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COVID-19: Pfizer CEO Says New Vaccine May Be Needed For Omicron, Anti-Viral Pills Are Effective

Albert Bourla Albert Bourla
Albert Bourla Photo Credit: Pfizer
Pfizer COVID-19 vaccine Pfizer COVID-19 vaccine
Pfizer COVID-19 vaccine Photo Credit: Flickr US Secretary of Defense

Pfizer CEO Albert Bourla said that his company is preparing to tackle new COVID-19 variants, and that he expects the company’s treatment pill will be effective in helping avoid severe illness or possibly death if one get infected.

According to the World Health Organization (WHO), Omicron poses a “very high” global risk, with the likelihood it is more transmissible than previous strains. The new variant has nearly three dozen mutations that reportedly decrease antibody protection.

WHO described Omicron as a “highly divergent variant with a high number of mutations ... some of which are concerning and may be associated with immune escape potential and higher transmissibility."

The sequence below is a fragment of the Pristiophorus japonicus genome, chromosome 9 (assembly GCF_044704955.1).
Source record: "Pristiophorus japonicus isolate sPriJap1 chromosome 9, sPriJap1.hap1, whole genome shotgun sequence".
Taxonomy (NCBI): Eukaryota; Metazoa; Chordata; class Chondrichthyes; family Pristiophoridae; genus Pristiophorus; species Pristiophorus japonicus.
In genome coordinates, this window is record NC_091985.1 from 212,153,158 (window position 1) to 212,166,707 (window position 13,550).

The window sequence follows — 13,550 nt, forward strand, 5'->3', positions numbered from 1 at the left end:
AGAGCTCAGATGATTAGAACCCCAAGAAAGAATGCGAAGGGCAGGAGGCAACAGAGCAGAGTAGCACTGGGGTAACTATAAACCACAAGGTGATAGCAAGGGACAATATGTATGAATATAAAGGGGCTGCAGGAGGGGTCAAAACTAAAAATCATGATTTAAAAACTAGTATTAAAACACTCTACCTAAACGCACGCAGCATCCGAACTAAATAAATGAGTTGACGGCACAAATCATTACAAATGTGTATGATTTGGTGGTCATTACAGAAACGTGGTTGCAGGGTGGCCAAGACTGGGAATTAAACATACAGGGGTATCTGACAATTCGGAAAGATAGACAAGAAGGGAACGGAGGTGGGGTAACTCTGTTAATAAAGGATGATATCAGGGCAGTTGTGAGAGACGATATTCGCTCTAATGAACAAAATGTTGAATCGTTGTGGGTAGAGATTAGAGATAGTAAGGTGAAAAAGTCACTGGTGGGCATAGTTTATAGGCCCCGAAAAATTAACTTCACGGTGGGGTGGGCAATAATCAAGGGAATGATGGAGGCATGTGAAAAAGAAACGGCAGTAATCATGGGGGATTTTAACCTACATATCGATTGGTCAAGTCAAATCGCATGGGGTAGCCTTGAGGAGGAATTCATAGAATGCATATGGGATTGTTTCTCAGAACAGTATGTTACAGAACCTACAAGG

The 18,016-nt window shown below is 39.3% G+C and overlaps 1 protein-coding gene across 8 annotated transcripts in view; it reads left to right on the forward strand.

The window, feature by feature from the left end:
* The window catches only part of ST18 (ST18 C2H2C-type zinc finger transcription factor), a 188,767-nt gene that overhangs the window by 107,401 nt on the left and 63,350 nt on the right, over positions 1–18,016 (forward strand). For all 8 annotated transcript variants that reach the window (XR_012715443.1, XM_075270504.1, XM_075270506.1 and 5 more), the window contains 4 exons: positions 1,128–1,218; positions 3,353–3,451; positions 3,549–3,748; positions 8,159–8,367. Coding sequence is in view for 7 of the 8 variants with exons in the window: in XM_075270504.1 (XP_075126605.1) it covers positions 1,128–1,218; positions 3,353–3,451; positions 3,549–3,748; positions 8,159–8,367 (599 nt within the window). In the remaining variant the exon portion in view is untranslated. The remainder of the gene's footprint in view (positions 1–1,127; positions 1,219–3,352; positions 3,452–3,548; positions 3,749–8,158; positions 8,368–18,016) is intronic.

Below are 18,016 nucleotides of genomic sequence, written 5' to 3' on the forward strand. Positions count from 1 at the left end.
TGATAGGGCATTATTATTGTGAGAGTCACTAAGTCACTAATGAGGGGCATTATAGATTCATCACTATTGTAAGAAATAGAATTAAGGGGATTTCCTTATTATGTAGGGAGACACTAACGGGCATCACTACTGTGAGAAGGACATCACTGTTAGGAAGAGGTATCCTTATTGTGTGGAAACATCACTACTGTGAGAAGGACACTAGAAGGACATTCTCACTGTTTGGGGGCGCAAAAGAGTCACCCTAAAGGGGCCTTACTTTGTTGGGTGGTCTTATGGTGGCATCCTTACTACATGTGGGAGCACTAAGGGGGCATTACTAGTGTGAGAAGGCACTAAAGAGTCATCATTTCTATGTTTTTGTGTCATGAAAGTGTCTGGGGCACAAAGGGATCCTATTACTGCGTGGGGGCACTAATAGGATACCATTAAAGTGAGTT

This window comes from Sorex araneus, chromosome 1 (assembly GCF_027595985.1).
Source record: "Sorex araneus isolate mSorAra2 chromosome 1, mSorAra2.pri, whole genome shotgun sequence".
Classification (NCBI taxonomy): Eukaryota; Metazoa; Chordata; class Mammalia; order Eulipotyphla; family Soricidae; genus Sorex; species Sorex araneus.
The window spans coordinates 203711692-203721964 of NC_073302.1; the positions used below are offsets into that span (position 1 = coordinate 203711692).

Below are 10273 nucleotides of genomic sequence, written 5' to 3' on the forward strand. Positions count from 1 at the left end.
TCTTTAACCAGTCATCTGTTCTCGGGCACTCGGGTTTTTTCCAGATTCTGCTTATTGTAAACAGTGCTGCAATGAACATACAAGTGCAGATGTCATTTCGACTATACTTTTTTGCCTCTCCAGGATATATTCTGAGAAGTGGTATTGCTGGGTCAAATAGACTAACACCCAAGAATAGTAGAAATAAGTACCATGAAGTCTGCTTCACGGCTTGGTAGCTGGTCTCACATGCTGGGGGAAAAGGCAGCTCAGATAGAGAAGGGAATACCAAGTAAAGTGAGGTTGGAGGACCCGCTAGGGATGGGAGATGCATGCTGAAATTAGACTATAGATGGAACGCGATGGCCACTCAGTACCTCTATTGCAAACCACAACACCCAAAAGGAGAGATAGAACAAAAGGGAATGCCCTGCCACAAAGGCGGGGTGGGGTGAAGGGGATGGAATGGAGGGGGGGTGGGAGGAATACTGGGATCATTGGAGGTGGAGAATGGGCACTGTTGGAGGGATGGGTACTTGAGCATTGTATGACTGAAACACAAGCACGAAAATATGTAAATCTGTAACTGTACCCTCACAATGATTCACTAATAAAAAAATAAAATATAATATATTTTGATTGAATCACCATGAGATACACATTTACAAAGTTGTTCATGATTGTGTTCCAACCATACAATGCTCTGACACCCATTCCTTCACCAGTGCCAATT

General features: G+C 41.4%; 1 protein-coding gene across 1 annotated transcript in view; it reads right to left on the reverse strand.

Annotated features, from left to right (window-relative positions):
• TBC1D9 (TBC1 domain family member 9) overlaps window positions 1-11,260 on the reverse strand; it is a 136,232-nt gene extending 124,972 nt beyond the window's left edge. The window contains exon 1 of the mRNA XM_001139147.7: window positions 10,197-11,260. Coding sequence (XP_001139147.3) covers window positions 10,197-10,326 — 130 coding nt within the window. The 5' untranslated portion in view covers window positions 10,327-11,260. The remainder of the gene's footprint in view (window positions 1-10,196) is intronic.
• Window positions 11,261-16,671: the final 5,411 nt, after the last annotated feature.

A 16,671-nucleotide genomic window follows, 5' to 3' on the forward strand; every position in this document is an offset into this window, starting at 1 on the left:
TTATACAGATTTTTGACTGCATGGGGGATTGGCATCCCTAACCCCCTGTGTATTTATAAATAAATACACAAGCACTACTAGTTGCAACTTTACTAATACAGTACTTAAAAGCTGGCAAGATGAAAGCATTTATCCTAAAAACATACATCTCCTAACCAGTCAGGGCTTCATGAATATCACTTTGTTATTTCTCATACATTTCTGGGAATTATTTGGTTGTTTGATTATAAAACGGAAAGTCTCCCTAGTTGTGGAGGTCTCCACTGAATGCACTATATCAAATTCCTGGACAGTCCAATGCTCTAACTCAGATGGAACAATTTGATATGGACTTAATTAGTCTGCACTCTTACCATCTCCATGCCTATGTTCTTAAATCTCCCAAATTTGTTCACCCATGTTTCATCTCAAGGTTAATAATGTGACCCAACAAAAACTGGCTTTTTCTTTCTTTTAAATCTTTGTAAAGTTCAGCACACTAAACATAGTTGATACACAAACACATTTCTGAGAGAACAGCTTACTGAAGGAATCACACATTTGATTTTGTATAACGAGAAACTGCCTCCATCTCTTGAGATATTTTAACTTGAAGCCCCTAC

“We are prepared to tackle a variant like Omicron,” Bourla stated. “From studies of the Beta and Delta variants, we established an approach to develop and produce variant versions of our vaccine in (less than) 100 days, if needed, and subject to regulatory approval.

Bourla added: “Still, we believe the best hedge against the spread of the Omicron variant and any new variant that may emerge is getting all eligible people fully vaccinated and boosted, as recommended.

Earlier in November, Pfizer submitted its application to the Food and Drug Administration to authorize its pill, “Paxlovid,” for emergency use, citing an 89 percent efficacy rate in reducing hospitalization and death.

Bourla also touted that the pharmaceutical company increased its expected capacity by 30 percent, and that the Biden administration has already purchased 10 million courses of Paxlovid treatments from Pfizer.

“If authorized, we’re confident our oral antiviral therapy can help reduce the severity of illness, and we now anticipate we can deliver 80 million treatment courses, up from our original estimate of 50 million,” Bourla said. “Going forward, we will continue to follow the science in our ongoing fight.” 

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